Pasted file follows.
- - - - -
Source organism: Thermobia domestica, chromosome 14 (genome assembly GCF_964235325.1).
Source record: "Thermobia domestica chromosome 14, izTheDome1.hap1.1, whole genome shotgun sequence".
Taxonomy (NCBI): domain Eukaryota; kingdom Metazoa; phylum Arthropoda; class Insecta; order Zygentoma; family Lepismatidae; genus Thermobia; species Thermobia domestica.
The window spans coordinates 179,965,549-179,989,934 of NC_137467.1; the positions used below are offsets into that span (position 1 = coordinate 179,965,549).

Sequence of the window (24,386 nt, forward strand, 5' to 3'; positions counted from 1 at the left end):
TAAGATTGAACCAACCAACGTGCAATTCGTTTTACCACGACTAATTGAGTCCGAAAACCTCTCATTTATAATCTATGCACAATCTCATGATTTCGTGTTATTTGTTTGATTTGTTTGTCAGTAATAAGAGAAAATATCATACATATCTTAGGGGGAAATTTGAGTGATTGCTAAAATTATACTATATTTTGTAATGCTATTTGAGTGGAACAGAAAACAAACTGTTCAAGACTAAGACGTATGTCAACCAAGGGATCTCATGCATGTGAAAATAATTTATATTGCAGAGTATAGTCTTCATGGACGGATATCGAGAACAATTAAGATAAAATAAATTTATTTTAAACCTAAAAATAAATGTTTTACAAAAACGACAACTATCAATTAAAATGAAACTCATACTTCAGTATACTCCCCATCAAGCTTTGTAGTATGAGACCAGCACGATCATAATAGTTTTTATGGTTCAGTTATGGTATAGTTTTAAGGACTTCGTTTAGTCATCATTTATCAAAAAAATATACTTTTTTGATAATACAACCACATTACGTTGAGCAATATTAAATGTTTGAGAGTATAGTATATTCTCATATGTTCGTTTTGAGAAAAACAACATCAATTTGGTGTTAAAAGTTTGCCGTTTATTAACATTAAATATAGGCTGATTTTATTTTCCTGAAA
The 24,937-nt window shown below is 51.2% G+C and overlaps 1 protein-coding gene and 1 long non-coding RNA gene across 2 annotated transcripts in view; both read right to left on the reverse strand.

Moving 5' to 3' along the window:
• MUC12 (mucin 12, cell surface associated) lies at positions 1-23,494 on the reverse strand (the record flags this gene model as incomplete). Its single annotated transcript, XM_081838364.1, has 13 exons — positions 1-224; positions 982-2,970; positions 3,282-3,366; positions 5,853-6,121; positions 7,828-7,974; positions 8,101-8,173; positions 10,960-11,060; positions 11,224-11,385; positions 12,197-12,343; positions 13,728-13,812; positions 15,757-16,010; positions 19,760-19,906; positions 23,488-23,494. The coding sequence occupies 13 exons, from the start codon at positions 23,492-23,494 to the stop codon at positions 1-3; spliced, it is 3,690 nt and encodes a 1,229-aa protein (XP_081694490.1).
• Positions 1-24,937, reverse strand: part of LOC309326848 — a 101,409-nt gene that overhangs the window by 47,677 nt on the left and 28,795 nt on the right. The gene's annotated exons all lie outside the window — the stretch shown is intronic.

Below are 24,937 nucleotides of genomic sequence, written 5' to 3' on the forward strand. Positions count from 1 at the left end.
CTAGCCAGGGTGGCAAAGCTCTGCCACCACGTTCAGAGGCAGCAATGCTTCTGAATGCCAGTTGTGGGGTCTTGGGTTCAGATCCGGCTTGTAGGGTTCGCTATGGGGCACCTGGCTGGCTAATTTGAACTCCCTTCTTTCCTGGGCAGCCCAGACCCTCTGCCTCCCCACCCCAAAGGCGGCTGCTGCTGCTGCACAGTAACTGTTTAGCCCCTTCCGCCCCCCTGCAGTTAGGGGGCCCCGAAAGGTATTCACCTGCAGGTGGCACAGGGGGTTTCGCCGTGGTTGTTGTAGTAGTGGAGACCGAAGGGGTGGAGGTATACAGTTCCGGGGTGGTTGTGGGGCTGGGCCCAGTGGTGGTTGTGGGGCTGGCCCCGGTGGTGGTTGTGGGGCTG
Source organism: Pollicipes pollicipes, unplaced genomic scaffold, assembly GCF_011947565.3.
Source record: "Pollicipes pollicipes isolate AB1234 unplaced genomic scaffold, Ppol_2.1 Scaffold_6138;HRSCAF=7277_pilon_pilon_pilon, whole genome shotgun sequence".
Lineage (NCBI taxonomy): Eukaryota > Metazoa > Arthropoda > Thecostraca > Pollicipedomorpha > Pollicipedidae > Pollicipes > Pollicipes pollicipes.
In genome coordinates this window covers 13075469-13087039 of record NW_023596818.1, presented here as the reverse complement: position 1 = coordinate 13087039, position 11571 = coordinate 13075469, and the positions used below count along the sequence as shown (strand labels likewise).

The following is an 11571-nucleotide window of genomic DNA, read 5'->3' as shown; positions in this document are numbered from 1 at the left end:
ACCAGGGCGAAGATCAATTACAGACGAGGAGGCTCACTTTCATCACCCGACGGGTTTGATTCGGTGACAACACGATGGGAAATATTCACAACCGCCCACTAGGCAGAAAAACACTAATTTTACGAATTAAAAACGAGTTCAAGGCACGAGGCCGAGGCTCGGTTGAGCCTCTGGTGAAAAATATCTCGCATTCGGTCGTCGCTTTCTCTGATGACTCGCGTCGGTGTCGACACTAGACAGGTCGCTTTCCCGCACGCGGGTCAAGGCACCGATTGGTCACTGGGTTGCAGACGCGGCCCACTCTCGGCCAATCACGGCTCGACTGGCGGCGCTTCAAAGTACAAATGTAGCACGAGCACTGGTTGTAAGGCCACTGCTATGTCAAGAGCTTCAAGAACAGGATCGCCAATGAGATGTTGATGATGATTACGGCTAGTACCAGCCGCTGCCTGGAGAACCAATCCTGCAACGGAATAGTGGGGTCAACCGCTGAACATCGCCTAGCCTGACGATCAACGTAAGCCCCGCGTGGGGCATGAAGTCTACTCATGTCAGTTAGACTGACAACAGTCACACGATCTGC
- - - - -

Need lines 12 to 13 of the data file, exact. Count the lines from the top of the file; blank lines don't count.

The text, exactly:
CTAGCCAGGGTGGCAAAGCTCTGCCACCACGTTCAGAGGCAGCAATGCTTCTGAATGCCAGTTGTGGGGTCTTGGGTTCAGATCCGGCTTGTAGGGTTCGCTATGGGGCACCTGGCTGGCTAATTTGAACTCCCTTCTTTCCTGGGCAGCCCAGACCCTCTGCCTCCCCACCCCAAAGGCGGCTGCTGCTGCTGCACAGTAACTGTTTAGCCCCTTCCGCCCCCCTGCAGTTAGGGGGCCCCGAAAGGTATTCACCTGCAGGTGGCACAGGGGGTTTCGCCGTGGTTGTTGTAGTAGTGGAGACCGAAGGGGTGGAGGTATACAGTTCCGGGGTGGTTGTGGGGCTGGGCCCAGTGGTGGTTGTGGGGCTGGCCCCGGTGGTGGTTGTGGGGCTG
Source organism: Pollicipes pollicipes, unplaced genomic scaffold, assembly GCF_011947565.3.